The life and times of Baltimore film maker and midnight movie pioneer, John Waters. Intercut with a 1972 interview of Waters are clips from his first films and recent interviews with his ... See full summary »
A Baltimore sandwich shop employee becomes an overnight sensation when photographs he's taken of his weird family become the latest rage in the art world. The young man is called "Pecker" ... See full summary »
Notorious Baltimore criminal and underground figure Divine goes up against Connie & Raymond Marble, a sleazy married couple who make a passionate attempt to humiliate her and seize her tabloid-given title as "The Filthiest Person Alive".
John Waters' second film, shot on 8mm, and featuring Divine for the first time. Essentially a plotless collage of random incidents involving sex, drugs, religion and 'The Wizard of Oz', it ... See full summary »
The life and times of Dawn Davenport, showing her progress from loving schoolgirl to crazed mass murderer - all of which stems from her parents' refusal to buy her cha-cha heels for Christmas. She runs away from home, is raped, becomes a single mother, criminal and glamorous model before her inevitable rendezvous with the electric chair... Written by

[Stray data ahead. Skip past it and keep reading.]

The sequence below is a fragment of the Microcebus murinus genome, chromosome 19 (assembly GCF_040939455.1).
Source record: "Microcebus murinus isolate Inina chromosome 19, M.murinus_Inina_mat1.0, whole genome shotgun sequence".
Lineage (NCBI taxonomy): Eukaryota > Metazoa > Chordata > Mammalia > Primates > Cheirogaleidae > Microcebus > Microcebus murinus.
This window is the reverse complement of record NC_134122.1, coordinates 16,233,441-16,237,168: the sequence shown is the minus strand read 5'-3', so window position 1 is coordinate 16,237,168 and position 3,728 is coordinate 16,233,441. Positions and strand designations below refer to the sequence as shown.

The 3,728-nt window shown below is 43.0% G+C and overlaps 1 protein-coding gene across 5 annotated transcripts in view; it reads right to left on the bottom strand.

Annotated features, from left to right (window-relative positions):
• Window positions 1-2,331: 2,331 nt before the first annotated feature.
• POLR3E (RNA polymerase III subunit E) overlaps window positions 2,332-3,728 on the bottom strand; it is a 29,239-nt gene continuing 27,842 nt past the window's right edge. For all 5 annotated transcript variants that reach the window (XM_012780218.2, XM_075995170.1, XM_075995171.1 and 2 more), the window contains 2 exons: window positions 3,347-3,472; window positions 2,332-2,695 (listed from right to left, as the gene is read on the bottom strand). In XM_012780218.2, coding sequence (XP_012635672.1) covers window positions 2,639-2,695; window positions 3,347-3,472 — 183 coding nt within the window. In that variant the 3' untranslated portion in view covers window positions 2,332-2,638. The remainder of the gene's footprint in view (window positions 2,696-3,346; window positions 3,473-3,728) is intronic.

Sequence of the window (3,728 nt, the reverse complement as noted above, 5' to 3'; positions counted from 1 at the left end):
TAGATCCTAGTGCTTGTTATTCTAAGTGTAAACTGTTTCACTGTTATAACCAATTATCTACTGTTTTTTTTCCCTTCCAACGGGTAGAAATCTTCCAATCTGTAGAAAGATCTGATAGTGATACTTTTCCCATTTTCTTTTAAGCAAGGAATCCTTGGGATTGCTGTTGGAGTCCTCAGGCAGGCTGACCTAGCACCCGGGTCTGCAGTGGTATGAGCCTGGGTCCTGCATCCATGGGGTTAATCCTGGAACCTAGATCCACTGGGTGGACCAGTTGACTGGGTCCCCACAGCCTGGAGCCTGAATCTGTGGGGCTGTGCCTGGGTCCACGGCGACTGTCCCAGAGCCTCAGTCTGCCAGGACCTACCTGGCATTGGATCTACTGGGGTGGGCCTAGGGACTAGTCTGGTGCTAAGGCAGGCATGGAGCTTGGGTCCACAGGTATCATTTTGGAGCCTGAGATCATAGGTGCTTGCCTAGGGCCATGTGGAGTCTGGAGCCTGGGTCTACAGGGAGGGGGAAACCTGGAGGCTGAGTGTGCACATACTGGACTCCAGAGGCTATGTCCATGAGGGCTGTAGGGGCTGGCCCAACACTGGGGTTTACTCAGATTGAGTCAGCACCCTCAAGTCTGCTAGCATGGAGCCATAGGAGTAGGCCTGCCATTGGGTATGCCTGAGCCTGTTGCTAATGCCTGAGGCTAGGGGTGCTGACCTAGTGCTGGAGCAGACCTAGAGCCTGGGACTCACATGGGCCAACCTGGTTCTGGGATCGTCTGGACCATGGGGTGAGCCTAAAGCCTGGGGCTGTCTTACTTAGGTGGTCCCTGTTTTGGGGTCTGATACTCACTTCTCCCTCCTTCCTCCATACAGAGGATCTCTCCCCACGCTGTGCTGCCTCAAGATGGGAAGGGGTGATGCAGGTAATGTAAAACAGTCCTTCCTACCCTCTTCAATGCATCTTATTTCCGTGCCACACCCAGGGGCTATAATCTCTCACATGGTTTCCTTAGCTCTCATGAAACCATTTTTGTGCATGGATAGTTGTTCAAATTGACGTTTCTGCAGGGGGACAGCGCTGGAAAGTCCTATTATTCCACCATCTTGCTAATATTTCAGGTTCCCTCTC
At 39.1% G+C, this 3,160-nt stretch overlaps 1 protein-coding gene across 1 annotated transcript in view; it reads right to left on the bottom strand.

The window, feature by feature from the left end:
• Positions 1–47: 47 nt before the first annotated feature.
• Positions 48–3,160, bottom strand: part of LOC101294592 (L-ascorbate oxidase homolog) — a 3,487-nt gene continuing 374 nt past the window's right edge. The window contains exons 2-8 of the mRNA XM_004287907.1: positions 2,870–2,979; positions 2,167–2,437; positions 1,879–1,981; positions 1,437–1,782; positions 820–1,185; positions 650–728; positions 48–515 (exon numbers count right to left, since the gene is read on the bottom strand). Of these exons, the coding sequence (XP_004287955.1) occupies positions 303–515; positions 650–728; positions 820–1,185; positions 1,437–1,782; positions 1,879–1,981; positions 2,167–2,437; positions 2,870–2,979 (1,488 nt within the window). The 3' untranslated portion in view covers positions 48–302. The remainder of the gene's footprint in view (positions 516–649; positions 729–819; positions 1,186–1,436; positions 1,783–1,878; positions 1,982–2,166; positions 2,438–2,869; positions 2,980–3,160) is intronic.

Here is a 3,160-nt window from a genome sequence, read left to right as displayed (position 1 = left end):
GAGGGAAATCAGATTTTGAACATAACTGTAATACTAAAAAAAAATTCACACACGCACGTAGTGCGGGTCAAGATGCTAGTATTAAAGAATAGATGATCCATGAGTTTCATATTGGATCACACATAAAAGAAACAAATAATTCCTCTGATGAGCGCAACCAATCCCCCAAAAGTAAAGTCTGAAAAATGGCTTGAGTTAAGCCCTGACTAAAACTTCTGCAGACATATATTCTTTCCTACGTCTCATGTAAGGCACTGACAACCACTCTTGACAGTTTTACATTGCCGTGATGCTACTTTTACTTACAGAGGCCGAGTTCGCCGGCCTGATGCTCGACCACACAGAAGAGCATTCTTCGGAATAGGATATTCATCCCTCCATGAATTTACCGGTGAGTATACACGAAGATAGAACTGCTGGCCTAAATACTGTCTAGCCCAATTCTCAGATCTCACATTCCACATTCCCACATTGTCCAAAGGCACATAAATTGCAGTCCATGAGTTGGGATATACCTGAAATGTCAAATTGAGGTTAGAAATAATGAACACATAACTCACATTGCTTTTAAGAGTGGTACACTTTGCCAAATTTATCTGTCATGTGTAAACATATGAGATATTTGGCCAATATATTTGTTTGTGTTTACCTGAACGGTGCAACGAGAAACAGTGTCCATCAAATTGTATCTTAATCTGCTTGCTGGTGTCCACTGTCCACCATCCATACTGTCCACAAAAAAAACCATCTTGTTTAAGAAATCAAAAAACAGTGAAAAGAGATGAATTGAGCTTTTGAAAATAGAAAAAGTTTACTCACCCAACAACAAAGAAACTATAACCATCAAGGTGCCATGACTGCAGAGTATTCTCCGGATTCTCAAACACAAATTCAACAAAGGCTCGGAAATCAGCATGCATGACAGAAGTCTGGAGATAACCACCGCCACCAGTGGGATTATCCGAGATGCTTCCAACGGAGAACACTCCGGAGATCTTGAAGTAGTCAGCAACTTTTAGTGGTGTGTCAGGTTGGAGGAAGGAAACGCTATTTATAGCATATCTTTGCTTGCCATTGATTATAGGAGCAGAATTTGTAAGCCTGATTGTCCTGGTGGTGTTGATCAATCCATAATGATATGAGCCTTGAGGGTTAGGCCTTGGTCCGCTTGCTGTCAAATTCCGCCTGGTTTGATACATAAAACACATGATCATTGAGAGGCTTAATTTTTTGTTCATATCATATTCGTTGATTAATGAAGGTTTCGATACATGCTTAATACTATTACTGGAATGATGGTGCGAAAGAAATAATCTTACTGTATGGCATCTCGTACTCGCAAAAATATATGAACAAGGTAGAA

Michael Brooke <email@example.com>
For Charles Watson (the Manson Family member). Waters' prison visits to Watson inspired the "crime is beauty" theme of the film, and Waters used a toy wooden helicopter Watson made for him in the credits. See more »
"Female Trouble" is one of John Water's best movies, probably the best of his pre-respectable (read: pre-"Hairspray") flicks. Posessing a much more strong (and bizarre) plotline than the also brilliant "Pink Flamingos", "Female Trouble" documents the exploits of Dawn Davenport, a horrible juvenial delinquent turned criminal played by the unbeatable Divine.
This was Water's last film to features his entire original ensemble of actors (Divine, David Lochary, Mink Stole, Mary Vivian Pierce, and Edith Massey) and each has a memorable and hilarious role. Stole steals the show as Dawn's "retarded" 14 year old daughter, but Edith Massey is also great as Aunt Ida, who constantly urges her nephew Gator to turn gay ("The world of the heterosexual is a sick and boring life!").
The scene where Dawn hits Ida on the head with a fish is worth the whole price of admission. Recommended!!!
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